Black-crowned barwing (Actinodura sodangorum)

Black-crowned barwings
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Black-crowned barwing fact file

Black-crowned barwing description

GenusActinodura (1)

The black-crowned barwing was first described in 1999, following two years of ornithological exploration in a previously un-surveyed region of Vietnam (3). It is a slender, long tailed bird, with a grey head and a distinct black crown. The underparts are an attractive ochre colour, whilst the wings are dark olive, with buff barring, and the tail is chestnut-buff, with strong black barring (2) (4). In pairs, these birds sing an answering duet, alternating between the male and female (2) (3) (4).

Length: 24 cm (2)

Black-crowned barwing biology

In contrast with most other species within the babbler family (Timalidae), which tend to be highly gregarious (6), sightings of the black-crowned barwing have been of single birds or pairs (2) (5). It is most often observed foraging high up in the canopy, appearing to glean insects off the leaves of smaller branches, but also along larger moss covered branches and around the bases of tree trunks (3) (5). To date, nothing is known of its breeding behaviour, and aside from possible short seasonal movements, it appears to remain resident in one locality throughout the year (5).


Black-crowned barwing range

The black-crowned barwing is currently known from the Kontum province in the western highlands of Vietnam and the Dakchung plateau of Laos (2) (3) (4) (5).


Black-crowned barwing habitat

The black-crowned barwing has been observed at altitudes of 1,000 to 2,400 metres in a range of habitats including evergreen forest, tall damp grassland, and small forest fragments on steep slopes chequered with banana groves (2) (5).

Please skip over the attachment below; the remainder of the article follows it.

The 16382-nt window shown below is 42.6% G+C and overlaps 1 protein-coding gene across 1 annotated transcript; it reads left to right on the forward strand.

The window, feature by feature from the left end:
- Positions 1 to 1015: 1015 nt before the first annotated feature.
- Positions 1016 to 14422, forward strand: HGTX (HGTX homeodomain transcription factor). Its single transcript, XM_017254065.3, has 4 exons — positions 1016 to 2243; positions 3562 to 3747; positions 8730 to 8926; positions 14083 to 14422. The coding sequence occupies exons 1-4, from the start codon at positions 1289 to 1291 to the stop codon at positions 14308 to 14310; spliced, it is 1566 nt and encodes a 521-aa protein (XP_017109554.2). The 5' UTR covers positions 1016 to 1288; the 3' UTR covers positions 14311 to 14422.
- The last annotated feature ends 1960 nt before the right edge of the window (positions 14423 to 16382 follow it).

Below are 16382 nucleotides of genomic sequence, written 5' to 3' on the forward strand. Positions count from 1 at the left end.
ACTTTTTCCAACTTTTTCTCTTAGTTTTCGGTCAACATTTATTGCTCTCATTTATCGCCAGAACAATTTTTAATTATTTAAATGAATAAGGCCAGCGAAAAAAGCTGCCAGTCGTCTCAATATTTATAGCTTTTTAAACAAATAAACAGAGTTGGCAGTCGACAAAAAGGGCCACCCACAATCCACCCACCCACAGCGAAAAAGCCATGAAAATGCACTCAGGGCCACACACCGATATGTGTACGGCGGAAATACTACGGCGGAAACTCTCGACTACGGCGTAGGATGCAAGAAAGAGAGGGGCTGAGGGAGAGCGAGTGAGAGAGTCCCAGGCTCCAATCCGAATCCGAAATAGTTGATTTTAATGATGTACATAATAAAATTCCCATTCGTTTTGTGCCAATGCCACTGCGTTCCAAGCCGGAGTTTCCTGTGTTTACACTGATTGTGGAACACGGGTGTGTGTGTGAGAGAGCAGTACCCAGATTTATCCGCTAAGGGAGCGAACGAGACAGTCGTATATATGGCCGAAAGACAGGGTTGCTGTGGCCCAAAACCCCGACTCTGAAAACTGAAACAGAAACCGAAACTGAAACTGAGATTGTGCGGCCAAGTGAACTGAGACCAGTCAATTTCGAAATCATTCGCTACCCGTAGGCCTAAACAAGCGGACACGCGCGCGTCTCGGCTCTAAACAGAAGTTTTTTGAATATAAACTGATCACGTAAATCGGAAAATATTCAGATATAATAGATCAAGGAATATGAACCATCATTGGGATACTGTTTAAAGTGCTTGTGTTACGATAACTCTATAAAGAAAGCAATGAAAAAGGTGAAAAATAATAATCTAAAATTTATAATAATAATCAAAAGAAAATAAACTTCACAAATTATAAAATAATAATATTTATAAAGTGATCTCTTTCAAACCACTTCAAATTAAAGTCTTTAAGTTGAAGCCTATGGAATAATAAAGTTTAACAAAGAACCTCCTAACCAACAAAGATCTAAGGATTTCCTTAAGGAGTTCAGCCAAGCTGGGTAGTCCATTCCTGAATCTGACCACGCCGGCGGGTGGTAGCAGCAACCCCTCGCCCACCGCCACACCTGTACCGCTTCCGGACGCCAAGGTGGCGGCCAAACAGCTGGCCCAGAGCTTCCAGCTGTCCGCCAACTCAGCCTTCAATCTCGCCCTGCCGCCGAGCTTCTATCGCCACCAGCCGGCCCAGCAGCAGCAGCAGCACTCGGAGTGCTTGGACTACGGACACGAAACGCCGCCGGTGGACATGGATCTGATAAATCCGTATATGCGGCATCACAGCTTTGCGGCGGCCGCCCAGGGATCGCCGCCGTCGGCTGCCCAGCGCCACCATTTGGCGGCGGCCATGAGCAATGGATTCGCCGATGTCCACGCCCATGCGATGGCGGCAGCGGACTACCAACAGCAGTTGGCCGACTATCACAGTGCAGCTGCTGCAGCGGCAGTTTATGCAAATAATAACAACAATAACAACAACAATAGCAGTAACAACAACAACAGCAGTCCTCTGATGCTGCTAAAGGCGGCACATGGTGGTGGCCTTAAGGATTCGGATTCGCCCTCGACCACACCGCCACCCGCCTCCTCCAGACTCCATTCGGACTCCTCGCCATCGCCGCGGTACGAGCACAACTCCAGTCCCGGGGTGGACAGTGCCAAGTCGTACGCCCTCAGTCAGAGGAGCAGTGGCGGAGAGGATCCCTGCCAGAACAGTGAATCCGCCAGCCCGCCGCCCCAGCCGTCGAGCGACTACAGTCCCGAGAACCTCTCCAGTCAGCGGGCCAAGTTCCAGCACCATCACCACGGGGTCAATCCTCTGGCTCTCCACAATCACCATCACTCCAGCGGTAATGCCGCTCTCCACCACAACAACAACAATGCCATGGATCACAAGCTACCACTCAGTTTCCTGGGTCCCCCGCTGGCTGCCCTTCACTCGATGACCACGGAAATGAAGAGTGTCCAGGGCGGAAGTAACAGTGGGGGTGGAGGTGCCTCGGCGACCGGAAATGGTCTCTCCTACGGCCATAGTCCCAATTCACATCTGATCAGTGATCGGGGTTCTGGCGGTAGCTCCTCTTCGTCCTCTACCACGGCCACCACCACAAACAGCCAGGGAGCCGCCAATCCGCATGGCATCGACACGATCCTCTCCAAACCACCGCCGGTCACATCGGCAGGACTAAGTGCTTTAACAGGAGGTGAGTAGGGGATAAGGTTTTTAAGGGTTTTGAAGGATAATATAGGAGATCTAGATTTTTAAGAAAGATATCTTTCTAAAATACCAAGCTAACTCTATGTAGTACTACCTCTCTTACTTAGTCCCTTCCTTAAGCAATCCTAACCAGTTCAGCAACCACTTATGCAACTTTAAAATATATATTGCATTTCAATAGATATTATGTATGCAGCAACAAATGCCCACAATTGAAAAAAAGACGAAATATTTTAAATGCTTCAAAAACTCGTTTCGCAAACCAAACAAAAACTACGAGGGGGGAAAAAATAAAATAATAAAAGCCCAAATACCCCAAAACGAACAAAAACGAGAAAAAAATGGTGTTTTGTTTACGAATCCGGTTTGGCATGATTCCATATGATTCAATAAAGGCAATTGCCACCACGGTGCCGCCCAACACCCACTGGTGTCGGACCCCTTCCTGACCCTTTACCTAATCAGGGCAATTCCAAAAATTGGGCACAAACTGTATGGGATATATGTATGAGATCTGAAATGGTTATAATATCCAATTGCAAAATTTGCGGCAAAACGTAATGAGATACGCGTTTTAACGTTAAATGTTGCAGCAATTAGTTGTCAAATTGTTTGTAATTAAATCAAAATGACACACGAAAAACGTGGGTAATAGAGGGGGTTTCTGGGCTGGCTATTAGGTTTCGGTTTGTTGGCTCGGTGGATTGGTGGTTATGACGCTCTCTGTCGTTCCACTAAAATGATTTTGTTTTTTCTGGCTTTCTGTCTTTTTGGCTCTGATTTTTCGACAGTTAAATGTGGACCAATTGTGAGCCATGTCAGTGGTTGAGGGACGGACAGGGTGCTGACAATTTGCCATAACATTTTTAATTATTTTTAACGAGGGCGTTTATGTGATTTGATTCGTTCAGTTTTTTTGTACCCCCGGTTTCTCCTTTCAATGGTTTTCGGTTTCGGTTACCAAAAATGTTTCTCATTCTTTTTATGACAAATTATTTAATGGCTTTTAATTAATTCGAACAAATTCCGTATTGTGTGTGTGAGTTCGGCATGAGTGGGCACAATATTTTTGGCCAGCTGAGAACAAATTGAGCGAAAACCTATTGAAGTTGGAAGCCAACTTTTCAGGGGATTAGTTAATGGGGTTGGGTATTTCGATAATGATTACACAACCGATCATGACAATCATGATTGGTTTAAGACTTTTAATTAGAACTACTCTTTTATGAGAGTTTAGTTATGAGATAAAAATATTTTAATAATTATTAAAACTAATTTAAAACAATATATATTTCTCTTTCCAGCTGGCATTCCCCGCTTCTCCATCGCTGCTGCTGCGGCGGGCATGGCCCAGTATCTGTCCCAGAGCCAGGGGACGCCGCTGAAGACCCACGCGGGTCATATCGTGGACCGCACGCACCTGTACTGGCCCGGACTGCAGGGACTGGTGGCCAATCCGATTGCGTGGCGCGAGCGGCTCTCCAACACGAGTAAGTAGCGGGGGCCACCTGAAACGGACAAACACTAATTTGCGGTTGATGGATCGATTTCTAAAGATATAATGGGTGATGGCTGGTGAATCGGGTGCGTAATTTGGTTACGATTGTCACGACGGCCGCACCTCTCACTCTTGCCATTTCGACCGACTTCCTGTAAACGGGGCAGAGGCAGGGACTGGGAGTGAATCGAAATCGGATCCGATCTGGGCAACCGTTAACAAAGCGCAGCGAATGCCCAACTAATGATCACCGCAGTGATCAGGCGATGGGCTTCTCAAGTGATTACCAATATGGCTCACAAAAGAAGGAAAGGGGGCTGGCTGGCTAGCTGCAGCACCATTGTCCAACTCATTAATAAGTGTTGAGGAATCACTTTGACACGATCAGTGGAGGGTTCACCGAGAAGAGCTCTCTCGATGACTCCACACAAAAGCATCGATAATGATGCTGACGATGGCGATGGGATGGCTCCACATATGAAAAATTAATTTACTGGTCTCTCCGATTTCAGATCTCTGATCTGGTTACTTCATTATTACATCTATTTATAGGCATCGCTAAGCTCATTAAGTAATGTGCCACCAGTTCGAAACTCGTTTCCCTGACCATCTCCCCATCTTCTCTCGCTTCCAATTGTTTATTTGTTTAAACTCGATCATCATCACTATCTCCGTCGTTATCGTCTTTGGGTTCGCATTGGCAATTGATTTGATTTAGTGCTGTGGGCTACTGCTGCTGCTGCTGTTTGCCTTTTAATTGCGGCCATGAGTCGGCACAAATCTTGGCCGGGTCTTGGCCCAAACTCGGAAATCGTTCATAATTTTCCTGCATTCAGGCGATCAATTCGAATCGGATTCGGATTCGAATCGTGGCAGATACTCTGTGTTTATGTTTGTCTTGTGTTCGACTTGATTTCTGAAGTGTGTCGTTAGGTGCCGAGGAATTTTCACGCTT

Black-crowned barwing status

Classified as Vulnerable (VU) on the IUCN Red List (1).

IUCN Red List species status – Vulnerable


Black-crowned barwing threats

In Vietnam, and to lesser extent in Laos, deforestation has had, and continues to have, a large impact on the availability of habitat within the black-crowned barwing’s range (5). It is therefore likely that its already restricted population is gradually declining (2). However, with so little known about its general ecology and especially its exact habitat requirements, it is not clear how significant the loss of forest habitat is for this species. It may be that it is relatively tolerant of secondary growth, grassland or scrub habitat, in which the case the scale of the impacts may not be that severe (2) (5). Nonetheless, in the absence of reliable data and in the interest of caution, particularly given its small range, the black-crowned barwing is currently classified as Vulnerable (1) (5).


Black-crowned barwing conservation

There are no specific conservation measures currently in place for the black-crowned barwing, but fortunately it does occur within the protected Ngoc Linh (Kon Tum) Nature Reserve in Vietnam (2) (5). Furthermore, there are proposals to expand the Ngoc Linh Nature Reserve, to protect other areas within the species’ range in Vietnam, and to investigate potential sites for protection in Laos (5). In order to address this species’ specific conservation needs, it is vital that further research is conducted to accurately assess its habitat requirements and distribution (2) (5).

View information on this species at the UNEP World Conservation Monitoring Centre.

Find out more

For further information on the black-crowned barwing see:



Authenticated (30/03/09) by Jonathan C. Eames, Indochina Programme Manager, BirdLife International.



Secondary growth
Forest that has re-grown after a major disturbance, such as fire or timber harvest, but has not yet reached the mature state of primary forest.


  1. IUCN Red List (October, 2007)
  2. BirdLife International (October, 2008)
  3. Eames, J.C., Le Trong, T., Nguyen, C. and Eve, R. (1999) New species of barwing Actinodura (Passeriformes: Sylviinae: Timaliini) from the western highlands of Vietnam. Ibis, 141: 1 - 10.
  4. del Hoyo, J., Elliott, A. and Sargatal, J. (2001) Handbook of the Birds of the World Volume 12: Picathartes to Tits and Chickadees. Lynx Edicions, Barcelona.
  5. BirdLife International. (2001) Threatened Birds of Asia: the BirdLife International Red Data Book. BirdLife International, Cambridge, UK.
  6. Burnie, D. (2001) Animal. Dorling Kindersley, London.

Image credit

Black-crowned barwings  
Black-crowned barwings

© Ron Hoff

Ron Hoff
United States of America


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